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Land Registry UK House Prices May 2021

ended 14. July 2021

This morning at 09:30, the May Land Registry (ONS) House Price Index was published. The key points were:

  1. UK average house prices increased by 10.0% over the year to May 2021, up from 9.6% in April 2021.
  2. UK average house prices saw a slight monthly increase (0.9%) in the month to May 2021 to £255,000, nearly returning to the record UK average house price seen in March 2021 (£256,000).
  3. Average house prices increased over the year in England to £271,000 (9.7%), in Wales to £184,000 (13.3%), in Scotland to £171,000 (12.1%) and in Northern Ireland to £149,000 (6.0%).
  4. London continues to be the region with the lowest annual growth (5.2%) for the sixth consecutive month.

Below are views from six experts.

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6 responses from the Newspage community

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"The Stamp Duty holiday drove annual price growth into double digit territory in May. There was a mad rush of people trying to complete before the end of June to secure the valuable savings on offer. July has already seen a marked drop in activity levels, as for many the Stamp Duty boat has now sailed. "Moving forward, I think we'll see a cooling of the housing market, with prices plateauing. This may be no bad thing after the price rises of the past year."

"Much like Richard Branson's rocket plane, the property market continues to soar, fuelled by record-low mortgage rates and ongoing momentum from last year's 'blast-off' of the Stamp Duty holiday. "Whether the property market will land as gracefully as Virgin Galactic, plummet to earth, or just keep on going to the moon, is a forecast beyond even rocket scientists."

"Property prices these days are like a broken record: ever rising, and it's a lack of supply and huge demand that's turbo-charging the market. "This hasn't changed in months, even with the first phase of the Stamp Duty deadline now behind us. Buyers, particularly those on the hunt for their first home, are still buying no matter what it takes, aided by the many incentives still available for generation rent. "Until a significant number of new homes are built, it's hard to see high house prices being anything other than the status quo for the remainder of this year at least."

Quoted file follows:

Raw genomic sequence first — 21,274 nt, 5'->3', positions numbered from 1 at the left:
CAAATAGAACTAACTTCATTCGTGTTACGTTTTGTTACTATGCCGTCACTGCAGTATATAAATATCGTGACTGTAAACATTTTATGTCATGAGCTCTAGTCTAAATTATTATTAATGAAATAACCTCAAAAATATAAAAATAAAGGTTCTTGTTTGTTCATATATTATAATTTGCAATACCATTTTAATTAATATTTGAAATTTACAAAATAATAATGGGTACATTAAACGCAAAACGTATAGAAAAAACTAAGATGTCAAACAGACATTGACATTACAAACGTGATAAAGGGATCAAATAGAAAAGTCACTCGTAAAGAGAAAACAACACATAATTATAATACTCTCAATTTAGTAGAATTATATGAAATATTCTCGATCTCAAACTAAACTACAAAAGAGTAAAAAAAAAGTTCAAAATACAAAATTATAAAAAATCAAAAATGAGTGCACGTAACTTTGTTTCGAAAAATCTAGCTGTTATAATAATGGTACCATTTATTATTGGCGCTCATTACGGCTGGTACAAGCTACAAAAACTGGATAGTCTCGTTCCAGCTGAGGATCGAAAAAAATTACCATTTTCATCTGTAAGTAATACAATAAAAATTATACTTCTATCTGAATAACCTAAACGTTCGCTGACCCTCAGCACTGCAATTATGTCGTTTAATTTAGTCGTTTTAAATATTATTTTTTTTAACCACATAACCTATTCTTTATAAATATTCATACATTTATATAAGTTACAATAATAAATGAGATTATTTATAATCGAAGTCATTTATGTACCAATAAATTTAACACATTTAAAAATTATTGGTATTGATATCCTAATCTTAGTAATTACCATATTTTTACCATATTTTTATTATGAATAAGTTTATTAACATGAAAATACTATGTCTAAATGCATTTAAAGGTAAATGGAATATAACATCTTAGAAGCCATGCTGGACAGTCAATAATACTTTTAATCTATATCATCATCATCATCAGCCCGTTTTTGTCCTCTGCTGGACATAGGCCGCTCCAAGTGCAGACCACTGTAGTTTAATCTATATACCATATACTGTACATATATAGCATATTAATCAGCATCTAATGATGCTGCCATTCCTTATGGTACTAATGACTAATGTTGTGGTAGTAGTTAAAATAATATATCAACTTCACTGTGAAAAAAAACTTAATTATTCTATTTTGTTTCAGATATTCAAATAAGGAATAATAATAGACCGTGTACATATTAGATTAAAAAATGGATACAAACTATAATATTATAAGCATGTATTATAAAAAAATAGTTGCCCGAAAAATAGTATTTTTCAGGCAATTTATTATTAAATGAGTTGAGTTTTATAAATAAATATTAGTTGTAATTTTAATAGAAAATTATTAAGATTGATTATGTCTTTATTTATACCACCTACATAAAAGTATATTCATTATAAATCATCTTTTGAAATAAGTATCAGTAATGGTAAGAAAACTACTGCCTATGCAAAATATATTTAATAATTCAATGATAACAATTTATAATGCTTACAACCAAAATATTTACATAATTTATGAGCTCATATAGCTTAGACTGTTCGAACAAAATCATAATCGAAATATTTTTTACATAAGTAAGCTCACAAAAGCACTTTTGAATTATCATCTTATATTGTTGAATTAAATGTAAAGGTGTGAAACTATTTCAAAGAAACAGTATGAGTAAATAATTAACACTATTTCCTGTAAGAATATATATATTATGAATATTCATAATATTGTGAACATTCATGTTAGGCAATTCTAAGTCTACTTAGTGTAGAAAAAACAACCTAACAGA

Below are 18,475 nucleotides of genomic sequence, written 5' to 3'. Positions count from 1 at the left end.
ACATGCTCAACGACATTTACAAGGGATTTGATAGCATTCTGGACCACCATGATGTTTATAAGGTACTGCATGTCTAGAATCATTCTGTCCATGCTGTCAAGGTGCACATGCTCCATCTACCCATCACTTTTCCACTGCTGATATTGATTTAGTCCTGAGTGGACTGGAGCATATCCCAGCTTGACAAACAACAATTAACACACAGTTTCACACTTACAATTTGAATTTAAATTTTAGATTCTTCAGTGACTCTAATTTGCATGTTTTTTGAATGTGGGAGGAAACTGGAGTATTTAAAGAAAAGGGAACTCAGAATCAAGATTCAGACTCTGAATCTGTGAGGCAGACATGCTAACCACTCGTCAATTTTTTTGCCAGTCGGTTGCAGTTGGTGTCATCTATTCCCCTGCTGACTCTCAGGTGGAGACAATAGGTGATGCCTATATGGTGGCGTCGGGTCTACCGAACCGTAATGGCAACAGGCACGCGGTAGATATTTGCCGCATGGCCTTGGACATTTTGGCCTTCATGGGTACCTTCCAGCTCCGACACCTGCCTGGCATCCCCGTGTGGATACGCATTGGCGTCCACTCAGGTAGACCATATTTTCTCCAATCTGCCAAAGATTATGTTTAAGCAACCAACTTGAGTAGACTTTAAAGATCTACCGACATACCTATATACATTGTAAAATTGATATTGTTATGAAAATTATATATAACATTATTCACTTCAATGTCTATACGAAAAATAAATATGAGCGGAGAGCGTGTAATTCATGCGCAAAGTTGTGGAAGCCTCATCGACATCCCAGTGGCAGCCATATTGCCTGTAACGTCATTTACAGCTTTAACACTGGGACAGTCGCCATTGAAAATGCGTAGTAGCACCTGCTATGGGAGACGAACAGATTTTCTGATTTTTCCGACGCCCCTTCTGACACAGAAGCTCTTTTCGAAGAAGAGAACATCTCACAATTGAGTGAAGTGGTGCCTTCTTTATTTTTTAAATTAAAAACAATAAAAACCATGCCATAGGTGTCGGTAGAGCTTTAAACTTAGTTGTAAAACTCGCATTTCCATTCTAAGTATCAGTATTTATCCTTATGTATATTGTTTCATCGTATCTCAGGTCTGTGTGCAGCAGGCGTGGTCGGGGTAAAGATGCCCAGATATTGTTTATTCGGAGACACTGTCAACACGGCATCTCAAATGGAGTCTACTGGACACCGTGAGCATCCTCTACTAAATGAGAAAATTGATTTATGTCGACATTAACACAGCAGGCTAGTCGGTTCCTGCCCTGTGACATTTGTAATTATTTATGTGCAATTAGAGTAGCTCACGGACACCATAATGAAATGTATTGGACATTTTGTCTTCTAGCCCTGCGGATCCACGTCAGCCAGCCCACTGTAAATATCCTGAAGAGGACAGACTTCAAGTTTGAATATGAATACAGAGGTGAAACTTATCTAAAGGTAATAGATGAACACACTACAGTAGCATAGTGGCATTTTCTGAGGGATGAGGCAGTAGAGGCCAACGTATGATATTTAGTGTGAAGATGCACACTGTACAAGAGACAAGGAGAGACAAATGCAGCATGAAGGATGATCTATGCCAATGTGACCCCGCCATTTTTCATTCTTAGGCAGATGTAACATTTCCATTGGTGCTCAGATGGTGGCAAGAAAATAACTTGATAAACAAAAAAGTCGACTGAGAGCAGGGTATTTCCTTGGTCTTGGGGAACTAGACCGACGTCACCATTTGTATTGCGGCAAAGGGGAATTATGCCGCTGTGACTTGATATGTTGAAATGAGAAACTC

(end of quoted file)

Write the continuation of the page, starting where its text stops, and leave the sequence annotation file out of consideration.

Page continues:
"It's no secret that the Stamp Duty holiday powered the growth of the property market in May and for much of the past year. This, coupled with rock bottom interest rates on mortgages, has created a dream scenario for homebuyers. "Activity has cooled somewhat in recent weeks with many potential sellers holding firm to see what happens with house prices before going on the market. "It's unlikely house prices will fall back to pre-Stamp Duty holiday levels any time soon. This is due to demand sharply outstripping supply. Houses are still being snapped up within days and buyers are needing to pay full asking price or more in order to beat off the competition. "Despite expectations from many that prices would drop after the Stamp Duty holiday, they are likely to remain high in the South East as long there are more buyers than there are homes."

"Since mad May, the market has definitely cooled down as many people resigned themselves to missing out on the first phase of the Stamp Duty holiday, and have been trying to figure out if their summer holiday is on the amber list or not. "However, the remaining Stamp Duty savings are still valuable for some and we are still seeing first-time buyers scrambling to try and secure a home and take advantage of the low rates available. "We're hoping to see some stability in the market to give buyers a chance of viewing a property before it's sold. A plateau in prices is more likely than the bottom falling out of the market, as mortgage rates are too low for that to happen and supply too restricted. People are also now accepting that Stamp Duty is back with vengeance from October."

"The market has seen a substantial amount of growth over the past 12 months, and there's no sign yet of any backward steps. Activity has calmed down since the Stamp Duty deadline in June but buyers remain eager to purchase from the reduced pool of properties for sale. "It appears that the Stamp Duty holiday was more of an added bonus to an already buoyant market rather than the driving force, as there is still an abundance of buyers out there. Perhaps the impact of Covid is the main driver behind increased demand as more people work from home and there's less of a need to live close to cities. We have seen a number of Londoners relocating to the South West to take advantage of cheaper house prices and a slower pace of life."